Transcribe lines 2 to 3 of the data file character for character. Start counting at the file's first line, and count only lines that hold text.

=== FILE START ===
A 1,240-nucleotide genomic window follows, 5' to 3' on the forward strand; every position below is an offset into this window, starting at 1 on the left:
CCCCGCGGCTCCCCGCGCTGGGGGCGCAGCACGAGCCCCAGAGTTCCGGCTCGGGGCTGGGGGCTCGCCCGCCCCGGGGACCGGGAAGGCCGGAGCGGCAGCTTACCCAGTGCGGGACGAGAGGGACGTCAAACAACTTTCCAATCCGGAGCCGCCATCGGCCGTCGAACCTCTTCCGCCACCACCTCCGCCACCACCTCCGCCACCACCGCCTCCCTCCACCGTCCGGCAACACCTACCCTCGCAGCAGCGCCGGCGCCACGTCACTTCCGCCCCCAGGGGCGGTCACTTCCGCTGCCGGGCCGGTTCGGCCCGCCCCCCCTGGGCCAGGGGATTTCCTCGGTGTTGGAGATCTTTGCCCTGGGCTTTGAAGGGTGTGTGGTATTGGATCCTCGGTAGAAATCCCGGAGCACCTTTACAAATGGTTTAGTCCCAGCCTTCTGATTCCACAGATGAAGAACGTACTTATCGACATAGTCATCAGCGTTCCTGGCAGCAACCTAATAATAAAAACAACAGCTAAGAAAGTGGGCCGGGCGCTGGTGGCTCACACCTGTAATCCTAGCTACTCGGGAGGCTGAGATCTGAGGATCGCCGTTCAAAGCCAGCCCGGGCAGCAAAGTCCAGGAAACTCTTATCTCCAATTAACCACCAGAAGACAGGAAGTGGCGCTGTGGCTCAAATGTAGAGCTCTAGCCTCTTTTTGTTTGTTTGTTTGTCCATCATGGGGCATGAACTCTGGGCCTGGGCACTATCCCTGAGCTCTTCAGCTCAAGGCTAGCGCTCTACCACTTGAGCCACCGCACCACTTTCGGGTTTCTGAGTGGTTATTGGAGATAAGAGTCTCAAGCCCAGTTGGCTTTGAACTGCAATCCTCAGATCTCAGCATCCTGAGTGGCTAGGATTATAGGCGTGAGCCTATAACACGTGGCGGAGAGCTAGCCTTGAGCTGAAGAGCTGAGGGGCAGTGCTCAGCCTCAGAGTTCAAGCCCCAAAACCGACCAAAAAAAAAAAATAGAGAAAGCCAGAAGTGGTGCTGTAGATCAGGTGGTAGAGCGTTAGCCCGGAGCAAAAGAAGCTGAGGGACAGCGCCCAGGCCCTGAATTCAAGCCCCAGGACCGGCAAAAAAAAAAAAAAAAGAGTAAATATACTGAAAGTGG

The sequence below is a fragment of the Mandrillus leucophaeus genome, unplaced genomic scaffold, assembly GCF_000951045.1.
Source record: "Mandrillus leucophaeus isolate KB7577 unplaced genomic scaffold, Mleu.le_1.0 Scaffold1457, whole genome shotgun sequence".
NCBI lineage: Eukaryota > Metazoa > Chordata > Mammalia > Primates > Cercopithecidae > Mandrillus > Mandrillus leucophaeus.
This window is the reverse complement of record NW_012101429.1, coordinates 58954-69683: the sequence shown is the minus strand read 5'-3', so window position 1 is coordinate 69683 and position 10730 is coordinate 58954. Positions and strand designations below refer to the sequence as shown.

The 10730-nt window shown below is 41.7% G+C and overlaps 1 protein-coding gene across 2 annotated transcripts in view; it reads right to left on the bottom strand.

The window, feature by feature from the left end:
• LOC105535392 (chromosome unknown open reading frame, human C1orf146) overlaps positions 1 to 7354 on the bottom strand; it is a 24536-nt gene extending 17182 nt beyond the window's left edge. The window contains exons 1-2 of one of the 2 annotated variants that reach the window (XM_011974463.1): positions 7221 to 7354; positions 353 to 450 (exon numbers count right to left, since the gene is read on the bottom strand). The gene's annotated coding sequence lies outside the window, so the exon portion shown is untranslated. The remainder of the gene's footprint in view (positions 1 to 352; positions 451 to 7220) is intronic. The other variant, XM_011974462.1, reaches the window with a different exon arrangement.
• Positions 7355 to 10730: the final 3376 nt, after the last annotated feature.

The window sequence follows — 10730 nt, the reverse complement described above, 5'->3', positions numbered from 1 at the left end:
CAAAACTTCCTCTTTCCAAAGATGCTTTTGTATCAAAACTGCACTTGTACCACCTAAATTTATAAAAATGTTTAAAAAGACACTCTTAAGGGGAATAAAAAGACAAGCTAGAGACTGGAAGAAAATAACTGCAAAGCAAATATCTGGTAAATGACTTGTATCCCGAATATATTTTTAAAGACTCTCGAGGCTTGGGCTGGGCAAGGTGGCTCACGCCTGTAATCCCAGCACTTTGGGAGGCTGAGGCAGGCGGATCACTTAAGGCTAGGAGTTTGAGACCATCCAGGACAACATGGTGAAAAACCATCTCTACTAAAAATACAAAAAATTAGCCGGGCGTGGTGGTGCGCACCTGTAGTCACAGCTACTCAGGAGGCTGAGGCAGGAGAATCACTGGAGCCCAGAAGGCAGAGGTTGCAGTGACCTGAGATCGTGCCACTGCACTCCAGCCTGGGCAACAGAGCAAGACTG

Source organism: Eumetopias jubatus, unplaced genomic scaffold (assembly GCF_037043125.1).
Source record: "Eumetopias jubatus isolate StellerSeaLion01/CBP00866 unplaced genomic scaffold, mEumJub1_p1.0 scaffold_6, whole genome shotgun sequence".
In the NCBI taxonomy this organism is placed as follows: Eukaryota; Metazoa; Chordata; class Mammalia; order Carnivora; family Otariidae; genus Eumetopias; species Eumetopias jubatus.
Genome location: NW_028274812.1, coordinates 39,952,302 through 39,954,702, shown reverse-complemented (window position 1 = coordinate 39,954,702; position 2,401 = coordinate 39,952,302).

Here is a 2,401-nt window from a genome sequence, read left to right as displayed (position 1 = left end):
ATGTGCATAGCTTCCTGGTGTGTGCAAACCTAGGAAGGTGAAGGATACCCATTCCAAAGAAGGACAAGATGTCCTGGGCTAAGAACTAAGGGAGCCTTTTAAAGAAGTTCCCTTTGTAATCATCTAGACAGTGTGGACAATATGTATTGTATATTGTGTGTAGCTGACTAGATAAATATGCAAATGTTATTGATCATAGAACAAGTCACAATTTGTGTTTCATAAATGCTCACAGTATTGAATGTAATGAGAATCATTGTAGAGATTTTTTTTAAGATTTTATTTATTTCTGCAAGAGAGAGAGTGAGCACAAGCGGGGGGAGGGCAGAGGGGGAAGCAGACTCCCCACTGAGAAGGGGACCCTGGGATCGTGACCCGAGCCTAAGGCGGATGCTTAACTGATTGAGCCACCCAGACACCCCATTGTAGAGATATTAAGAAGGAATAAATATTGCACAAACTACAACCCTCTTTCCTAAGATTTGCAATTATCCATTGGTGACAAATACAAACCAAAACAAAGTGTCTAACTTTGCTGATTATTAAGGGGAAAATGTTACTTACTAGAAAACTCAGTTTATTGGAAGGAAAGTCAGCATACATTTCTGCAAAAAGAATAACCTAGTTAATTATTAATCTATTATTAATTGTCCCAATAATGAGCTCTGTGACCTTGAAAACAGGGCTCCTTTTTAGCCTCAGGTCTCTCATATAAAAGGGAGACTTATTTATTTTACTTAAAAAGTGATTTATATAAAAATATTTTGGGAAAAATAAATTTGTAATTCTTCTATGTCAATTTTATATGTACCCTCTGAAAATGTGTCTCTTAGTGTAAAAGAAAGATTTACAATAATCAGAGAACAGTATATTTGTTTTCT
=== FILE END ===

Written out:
CCCCGCGGCTCCCCGCGCTGGGGGCGCAGCACGAGCCCCAGAGTTCCGGCTCGGGGCTGGGGGCTCGCCCGCCCCGGGGACCGGGAAGGCCGGAGCGGCAGCTTACCCAGTGCGGGACGAGAGGGACGTCAAACAACTTTCCAATCCGGAGCCGCCATCGGCCGTCGAACCTCTTCCGCCACCACCTCCGCCACCACCTCCGCCACCACCGCCTCCCTCCACCGTCCGGCAACACCTACCCTCGCAGCAGCGCCGGCGCCACGTCACTTCCGCCCCCAGGGGCGGTCACTTCCGCTGCCGGGCCGGTTCGGCCCGCCCCCCCTGGGCCAGGGGATTTCCTCGGTGTTGGAGATCTTTGCCCTGGGCTTTGAAGGGTGTGTGGTATTGGATCCTCGGTAGAAATCCCGGAGCACCTTTACAAATGGTTTAGTCCCAGCCTTCTGATTCCACAGATGAAGAACGTACTTATCGACATAGTCATCAGCGTTCCTGGCAGCAACCTAATAATAAAAACAACAGCTAAGAAAGTGGGCCGGGCGCTGGTGGCTCACACCTGTAATCCTAGCTACTCGGGAGGCTGAGATCTGAGGATCGCCGTTCAAAGCCAGCCCGGGCAGCAAAGTCCAGGAAACTCTTATCTCCAATTAACCACCAGAAGACAGGAAGTGGCGCTGTGGCTCAAATGTAGAGCTCTAGCCTCTTTTTGTTTGTTTGTTTGTCCATCATGGGGCATGAACTCTGGGCCTGGGCACTATCCCTGAGCTCTTCAGCTCAAGGCTAGCGCTCTACCACTTGAGCCACCGCACCACTTTCGGGTTTCTGAGTGGTTATTGGAGATAAGAGTCTCAAGCCCAGTTGGCTTTGAACTGCAATCCTCAGATCTCAGCATCCTGAGTGGCTAGGATTATAGGCGTGAGCCTATAACACGTGGCGGAGAGCTAGCCTTGAGCTGAAGAGCTGAGGGGCAGTGCTCAGCCTCAGAGTTCAAGCCCCAAAACCGACCAAAAAAAAAAAATAGAGAAAGCCAGAAGTGGTGCTGTAGATCAGGTGGTAGAGCGTTAGCCCGGAGCAAAAGAAGCTGAGGGACAGCGCCCAGGCCCTGAATTCAAGCCCCAGGACCGGCAAAAAAAAAAAAAAAAGAGTAAATATACTGAAAGTGG

The sequence below is a fragment of the Mandrillus leucophaeus genome, unplaced genomic scaffold, assembly GCF_000951045.1.